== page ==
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Techniques in Computational Stochastic Dynamic Programming
[chapter]

Floyd B. Hanson

1996
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Control and Dynamic Systems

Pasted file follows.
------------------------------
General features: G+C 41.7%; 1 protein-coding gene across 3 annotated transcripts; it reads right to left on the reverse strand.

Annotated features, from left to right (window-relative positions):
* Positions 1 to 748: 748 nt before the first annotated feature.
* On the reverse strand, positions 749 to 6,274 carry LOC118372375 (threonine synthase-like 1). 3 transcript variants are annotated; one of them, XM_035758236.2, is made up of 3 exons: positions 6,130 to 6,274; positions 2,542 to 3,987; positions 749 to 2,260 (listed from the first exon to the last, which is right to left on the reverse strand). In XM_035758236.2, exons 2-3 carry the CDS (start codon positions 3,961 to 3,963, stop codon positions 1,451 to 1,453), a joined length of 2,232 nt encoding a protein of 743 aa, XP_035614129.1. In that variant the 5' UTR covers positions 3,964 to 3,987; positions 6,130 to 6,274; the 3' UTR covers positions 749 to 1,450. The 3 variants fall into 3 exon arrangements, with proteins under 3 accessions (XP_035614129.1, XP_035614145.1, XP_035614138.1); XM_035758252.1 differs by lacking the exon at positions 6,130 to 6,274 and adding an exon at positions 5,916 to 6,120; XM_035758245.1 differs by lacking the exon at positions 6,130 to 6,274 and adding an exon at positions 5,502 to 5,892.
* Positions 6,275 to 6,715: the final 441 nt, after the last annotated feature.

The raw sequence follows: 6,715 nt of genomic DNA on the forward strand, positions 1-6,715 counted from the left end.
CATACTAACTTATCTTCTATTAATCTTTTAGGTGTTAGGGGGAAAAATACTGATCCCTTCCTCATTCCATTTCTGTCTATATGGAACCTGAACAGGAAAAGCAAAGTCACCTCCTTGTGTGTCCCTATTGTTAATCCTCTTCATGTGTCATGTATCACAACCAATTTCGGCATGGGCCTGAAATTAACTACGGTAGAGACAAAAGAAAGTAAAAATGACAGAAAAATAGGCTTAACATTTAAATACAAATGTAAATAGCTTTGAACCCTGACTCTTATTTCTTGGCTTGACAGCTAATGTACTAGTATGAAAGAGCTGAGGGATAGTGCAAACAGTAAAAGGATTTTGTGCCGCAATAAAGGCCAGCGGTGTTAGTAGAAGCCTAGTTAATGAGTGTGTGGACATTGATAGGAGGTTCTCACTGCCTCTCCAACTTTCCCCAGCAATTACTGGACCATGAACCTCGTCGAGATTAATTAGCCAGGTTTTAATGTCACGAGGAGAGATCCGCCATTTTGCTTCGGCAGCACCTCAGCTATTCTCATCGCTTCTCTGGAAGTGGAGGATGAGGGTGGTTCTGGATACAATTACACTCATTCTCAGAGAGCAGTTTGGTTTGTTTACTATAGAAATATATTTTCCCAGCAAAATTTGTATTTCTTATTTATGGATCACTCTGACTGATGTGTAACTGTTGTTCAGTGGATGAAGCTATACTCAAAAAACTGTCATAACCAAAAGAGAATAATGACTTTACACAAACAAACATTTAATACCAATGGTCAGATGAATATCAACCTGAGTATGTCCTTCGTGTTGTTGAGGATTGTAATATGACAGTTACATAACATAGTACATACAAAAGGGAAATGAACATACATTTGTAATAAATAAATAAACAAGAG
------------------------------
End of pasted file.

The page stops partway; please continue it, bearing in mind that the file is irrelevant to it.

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Computational Stochastic Dynamic Programming, F. B. Hanson The finite element method has computational and memory advantages. This method requires a smaller number of nodes than the corresponding finite difference method of similar accuracy. We have shown [20] that the finite element method not only helps to alleviate Bellman's Curse of Dimensionality in dynamical programming computations by permitting the solution of higher dimension problems, but also saving supercomputer storage